Friday, June 16, 2017

12 Workshop Exercises for Teachers in Humanities and Natural Science

12 Workshop Exercises 
Dr Abe V Rotor
Exercise 1 - Iceberg!. Sizing Up Problems

Problems, wise people say, are like icebergs. You see only their tips. We often underestimate them until we realize how deep they are. By that time it may be too late to find the solutions, and the consequence is grave. Remember the Titanic?

Here is an exercise to test how good you are in sizing up problems. Draw a profile (cross-section) of the ocean and put in proper place an iceberg and a ship in which you imagine you are steering. You are the captain of this ship. You are on the path of the iceberg. Show your position in relation to the iceberg. While you are working on this exercise, the sound track of the Titanic or Rachmaninoff’s Theme from Paganini will be played. Like in the other exercises there will be five major criteria to be used, namely: size of the iceberg, size of the ship, distance and position of the ship and the iceberg, floating position and shape based on physical laws such as center of gravity, proportion of the iceberg visible above water. Sharing follows.

Exercise 2 - Exercise 8 - Venus de Milo

How do you make the figure look more beautiful?

This is a group exercise. An outline of this goddess of beauty is given to each group. The instruction is: Supply the missing arm. Each group confers and works collectively in two minutes. This exercise aims at creating awareness of limitation and humility. It reinforces leadership skills through reflection rather than immediate action. Communication and motivation are also enhanced. It reminds us that “beauty lies in secret.” The suggestive nature of a thing makes it more exiting. Venus de Milo is like poetry. Completing it is like writing an essay.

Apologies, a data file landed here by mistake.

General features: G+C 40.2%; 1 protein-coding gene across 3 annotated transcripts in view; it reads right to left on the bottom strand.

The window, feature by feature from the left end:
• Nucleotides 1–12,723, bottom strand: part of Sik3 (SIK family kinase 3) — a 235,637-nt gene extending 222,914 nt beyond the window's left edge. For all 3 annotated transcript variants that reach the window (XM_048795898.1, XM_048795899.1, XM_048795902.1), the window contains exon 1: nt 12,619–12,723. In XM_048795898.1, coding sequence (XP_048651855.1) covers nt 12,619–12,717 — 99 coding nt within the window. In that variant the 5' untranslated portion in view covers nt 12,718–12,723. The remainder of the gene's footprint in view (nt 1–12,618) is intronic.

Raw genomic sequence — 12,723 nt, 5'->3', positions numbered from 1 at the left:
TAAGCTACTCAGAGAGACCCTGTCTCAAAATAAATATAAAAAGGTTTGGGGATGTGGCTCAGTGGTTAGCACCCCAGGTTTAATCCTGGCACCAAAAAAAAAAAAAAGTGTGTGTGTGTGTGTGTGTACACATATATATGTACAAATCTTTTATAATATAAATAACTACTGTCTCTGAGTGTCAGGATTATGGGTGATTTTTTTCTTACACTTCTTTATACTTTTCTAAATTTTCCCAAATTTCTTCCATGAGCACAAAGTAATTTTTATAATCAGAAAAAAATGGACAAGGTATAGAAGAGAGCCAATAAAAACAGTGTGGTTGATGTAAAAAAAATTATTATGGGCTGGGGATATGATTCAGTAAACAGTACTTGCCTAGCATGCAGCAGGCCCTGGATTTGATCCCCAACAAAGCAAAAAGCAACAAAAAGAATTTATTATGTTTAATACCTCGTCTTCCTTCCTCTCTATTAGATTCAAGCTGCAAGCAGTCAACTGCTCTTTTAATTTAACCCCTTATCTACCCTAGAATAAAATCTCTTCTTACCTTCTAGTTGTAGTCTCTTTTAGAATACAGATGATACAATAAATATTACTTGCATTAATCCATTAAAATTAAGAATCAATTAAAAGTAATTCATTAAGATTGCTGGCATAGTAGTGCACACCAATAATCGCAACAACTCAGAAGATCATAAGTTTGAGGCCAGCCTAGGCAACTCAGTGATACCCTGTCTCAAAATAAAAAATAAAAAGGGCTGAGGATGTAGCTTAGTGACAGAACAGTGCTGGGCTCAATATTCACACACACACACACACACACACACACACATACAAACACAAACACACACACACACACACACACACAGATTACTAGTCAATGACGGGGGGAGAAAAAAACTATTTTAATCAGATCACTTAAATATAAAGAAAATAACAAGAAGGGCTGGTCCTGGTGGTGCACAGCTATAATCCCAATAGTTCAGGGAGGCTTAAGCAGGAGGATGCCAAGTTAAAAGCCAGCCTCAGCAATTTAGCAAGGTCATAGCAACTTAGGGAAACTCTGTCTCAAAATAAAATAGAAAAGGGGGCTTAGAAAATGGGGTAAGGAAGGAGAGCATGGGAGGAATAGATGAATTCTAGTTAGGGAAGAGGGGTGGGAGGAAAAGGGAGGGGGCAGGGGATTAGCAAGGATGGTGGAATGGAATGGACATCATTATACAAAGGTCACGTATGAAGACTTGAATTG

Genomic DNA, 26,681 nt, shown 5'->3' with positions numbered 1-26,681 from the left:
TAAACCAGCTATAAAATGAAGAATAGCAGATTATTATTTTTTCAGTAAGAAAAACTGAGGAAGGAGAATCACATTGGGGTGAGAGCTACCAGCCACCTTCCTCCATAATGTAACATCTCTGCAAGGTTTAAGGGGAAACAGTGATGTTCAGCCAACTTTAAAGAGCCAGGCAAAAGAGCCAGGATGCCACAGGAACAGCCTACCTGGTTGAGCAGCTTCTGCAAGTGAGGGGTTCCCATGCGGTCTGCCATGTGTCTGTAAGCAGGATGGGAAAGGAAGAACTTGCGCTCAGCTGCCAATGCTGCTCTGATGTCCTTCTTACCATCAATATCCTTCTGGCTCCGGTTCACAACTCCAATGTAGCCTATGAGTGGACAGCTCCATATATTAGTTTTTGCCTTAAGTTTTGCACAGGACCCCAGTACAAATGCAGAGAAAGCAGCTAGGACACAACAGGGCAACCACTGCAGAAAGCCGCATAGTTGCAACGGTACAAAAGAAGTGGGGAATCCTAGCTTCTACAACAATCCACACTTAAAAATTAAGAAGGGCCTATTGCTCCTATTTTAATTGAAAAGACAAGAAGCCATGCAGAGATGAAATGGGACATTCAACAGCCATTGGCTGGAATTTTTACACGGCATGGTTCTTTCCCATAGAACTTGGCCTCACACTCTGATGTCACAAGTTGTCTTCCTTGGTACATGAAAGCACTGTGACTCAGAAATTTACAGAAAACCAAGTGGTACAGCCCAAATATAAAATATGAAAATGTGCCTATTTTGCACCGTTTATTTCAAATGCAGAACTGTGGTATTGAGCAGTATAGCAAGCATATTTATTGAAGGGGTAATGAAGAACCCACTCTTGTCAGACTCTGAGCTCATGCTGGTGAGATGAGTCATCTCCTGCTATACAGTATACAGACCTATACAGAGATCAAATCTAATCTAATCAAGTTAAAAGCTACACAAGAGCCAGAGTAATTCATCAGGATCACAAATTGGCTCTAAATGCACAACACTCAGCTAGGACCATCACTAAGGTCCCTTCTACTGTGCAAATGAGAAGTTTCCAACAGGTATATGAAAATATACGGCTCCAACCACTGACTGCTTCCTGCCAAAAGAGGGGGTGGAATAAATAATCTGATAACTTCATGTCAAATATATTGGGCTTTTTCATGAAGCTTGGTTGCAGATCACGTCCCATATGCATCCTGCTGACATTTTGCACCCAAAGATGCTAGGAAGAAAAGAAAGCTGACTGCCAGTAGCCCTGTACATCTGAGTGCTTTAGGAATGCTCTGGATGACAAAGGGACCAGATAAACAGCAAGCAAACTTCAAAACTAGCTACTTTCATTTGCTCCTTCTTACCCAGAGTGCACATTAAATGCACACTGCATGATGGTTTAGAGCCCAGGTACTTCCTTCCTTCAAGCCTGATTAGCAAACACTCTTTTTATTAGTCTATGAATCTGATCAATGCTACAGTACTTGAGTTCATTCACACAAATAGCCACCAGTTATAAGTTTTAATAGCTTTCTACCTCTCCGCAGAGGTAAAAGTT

Which looks more beautiful? Venus with arms - the one you made? Or the original armless Venus?

NOTE: Efforts to restore the arms of of the armless goddess prove futtile even with the world’s renown sculptors brought together in an international forum. At the end they decided to leave Venus de Milo as she is.

Exercise 3 – Peace-of-Mind Square
(How “balance” are you today?)

POM - When you wake up in the morning look at yourself on the mirror and imagine the four sides of the mirror as a perfect square. Draw, to show each side represents the following: Mental or Intellectual, Psychological or Emotional, Physical and Spiritual.

You are not “square” if you are not relaxed. You do not have POM (Peace-of-Mind). Strive to keep that mirror of yourself a perfect square everyday. In this exercise, evaluate these four aspects and draw the lines representing it. Notice how distorted your square is. It is time to reflect. This takes five minutes with an appropriate music background like Meditation by Massenet and On Wings of Song by Mendelsohnn.

1. What is the role of each of the 4 factors to attain POM? Explain. How can you make your day - every day for that matter - square?

Exercise 4 –Get out of your box!
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.     .     .
.     .     .

The figure above is an imaginary box constructed with nine (9) dots. Now this is the instruction. With a pencil draw four (4) continuous lines without lifting the pencil and hit the nine dots without repeating or missing any one.

It takes several trials. And when you have finally found the secret you will realize that you really have to “get out of your box” to be able to do it. Learn to explore outside this box. Break out your shell of biases, pre-judgment. Move away from your zone of comfort or fear. Get out and seek the world outside your waterhole, outside your comfort zone. While doing this exercise the musical background is one with a happy note, such as The Lonely Goatherd or The Happy Farmer. It takes not longer than ten minutes for the whole exercise.

Note: In case you already know this exercise beforehand, you will certainly be helpful to the group as facilitator.

Exercise 5 – Multiple Intelligence - A Self-Evaluation